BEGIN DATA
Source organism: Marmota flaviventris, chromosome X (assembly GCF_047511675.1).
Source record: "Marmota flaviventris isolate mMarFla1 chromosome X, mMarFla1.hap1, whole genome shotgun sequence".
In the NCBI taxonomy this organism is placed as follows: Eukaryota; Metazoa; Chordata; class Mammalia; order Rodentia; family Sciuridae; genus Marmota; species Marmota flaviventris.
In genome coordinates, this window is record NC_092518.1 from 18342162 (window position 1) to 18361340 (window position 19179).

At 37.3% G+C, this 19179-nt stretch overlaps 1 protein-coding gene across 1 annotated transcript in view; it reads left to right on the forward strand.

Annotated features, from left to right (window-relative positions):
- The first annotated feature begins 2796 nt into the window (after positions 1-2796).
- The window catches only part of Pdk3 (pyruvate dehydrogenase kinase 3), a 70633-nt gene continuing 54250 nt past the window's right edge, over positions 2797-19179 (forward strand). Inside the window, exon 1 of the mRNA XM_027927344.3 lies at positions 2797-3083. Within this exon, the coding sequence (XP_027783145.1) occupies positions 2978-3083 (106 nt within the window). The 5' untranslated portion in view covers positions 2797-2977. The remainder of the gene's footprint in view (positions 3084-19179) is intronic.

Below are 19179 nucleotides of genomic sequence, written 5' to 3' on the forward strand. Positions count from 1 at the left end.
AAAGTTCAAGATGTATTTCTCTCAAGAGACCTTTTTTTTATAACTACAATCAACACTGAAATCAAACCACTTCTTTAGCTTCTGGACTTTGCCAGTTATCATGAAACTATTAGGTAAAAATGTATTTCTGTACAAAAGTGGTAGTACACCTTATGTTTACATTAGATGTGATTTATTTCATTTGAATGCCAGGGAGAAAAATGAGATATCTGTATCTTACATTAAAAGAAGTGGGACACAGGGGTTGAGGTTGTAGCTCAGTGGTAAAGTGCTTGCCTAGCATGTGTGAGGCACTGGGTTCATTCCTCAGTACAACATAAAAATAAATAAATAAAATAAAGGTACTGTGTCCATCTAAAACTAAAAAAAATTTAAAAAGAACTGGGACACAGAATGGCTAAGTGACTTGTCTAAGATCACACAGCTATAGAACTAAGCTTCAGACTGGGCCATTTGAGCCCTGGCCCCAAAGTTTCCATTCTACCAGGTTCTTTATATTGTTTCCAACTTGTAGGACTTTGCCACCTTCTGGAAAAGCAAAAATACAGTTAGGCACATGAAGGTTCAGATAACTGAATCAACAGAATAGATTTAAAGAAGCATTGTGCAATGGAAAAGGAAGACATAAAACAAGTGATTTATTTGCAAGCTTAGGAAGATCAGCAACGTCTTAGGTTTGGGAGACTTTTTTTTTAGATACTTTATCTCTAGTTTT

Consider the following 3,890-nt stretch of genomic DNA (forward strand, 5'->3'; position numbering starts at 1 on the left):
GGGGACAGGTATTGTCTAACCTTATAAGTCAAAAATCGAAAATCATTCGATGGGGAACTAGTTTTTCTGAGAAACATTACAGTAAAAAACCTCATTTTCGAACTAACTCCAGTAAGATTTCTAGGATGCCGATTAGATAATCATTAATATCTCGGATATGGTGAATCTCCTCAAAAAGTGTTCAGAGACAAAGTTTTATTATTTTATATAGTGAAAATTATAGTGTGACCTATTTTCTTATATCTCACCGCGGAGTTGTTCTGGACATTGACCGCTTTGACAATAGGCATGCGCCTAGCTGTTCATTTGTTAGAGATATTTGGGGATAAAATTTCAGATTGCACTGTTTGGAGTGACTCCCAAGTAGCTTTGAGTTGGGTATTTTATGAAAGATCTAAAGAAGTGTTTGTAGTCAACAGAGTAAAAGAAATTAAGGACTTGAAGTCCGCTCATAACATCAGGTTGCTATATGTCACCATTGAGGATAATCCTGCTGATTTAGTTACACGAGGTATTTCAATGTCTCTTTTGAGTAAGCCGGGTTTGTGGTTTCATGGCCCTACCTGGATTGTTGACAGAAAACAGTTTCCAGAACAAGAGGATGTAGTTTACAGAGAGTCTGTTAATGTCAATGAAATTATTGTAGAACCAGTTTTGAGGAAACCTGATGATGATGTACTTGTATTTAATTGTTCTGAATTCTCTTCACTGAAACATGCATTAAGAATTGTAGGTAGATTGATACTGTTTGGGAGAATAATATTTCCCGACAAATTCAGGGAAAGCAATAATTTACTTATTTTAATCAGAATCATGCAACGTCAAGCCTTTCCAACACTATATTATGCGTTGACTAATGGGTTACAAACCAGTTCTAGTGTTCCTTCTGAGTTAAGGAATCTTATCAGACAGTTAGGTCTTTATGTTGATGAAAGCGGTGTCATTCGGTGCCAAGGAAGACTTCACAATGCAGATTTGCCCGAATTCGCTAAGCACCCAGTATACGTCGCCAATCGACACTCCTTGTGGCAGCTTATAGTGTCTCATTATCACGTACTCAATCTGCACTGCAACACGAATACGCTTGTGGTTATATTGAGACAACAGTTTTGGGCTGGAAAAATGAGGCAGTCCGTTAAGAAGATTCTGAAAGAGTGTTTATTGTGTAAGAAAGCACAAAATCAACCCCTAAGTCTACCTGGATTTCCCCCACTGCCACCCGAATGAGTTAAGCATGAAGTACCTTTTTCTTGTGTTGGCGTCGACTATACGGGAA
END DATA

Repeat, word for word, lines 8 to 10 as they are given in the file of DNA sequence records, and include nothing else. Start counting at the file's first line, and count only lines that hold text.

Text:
- The window catches only part of Pdk3 (pyruvate dehydrogenase kinase 3), a 70633-nt gene continuing 54250 nt past the window's right edge, over positions 2797-19179 (forward strand). Inside the window, exon 1 of the mRNA XM_027927344.3 lies at positions 2797-3083. Within this exon, the coding sequence (XP_027783145.1) occupies positions 2978-3083 (106 nt within the window). The 5' untranslated portion in view covers positions 2797-2977. The remainder of the gene's footprint in view (positions 3084-19179) is intronic.

Below are 19179 nucleotides of genomic sequence, written 5' to 3' on the forward strand. Positions count from 1 at the left end.
AAAGTTCAAGATGTATTTCTCTCAAGAGACCTTTTTTTTATAACTACAATCAACACTGAAATCAAACCACTTCTTTAGCTTCTGGACTTTGCCAGTTATCATGAAACTATTAGGTAAAAATGTATTTCTGTACAAAAGTGGTAGTACACCTTATGTTTACATTAGATGTGATTTATTTCATTTGAATGCCAGGGAGAAAAATGAGATATCTGTATCTTACATTAAAAGAAGTGGGACACAGGGGTTGAGGTTGTAGCTCAGTGGTAAAGTGCTTGCCTAGCATGTGTGAGGCACTGGGTTCATTCCTCAGTACAACATAAAAATAAATAAATAAAATAAAGGTACTGTGTCCATCTAAAACTAAAAAAAATTTAAAAAGAACTGGGACACAGAATGGCTAAGTGACTTGTCTAAGATCACACAGCTATAGAACTAAGCTTCAGACTGGGCCATTTGAGCCCTGGCCCCAAAGTTTCCATTCTACCAGGTTCTTTATATTGTTTCCAACTTGTAGGACTTTGCCACCTTCTGGAAAAGCAAAAATACAGTTAGGCACATGAAGGTTCAGATAACTGAATCAACAGAATAGATTTAAAGAAGCATTGTGCAATGGAAAAGGAAGACATAAAACAAGTGATTTATTTGCAAGCTTAGGAAGATCAGCAACGTCTTAGGTTTGGGAGACTTTTTTTTTAGATACTTTATCTCTAGTTTT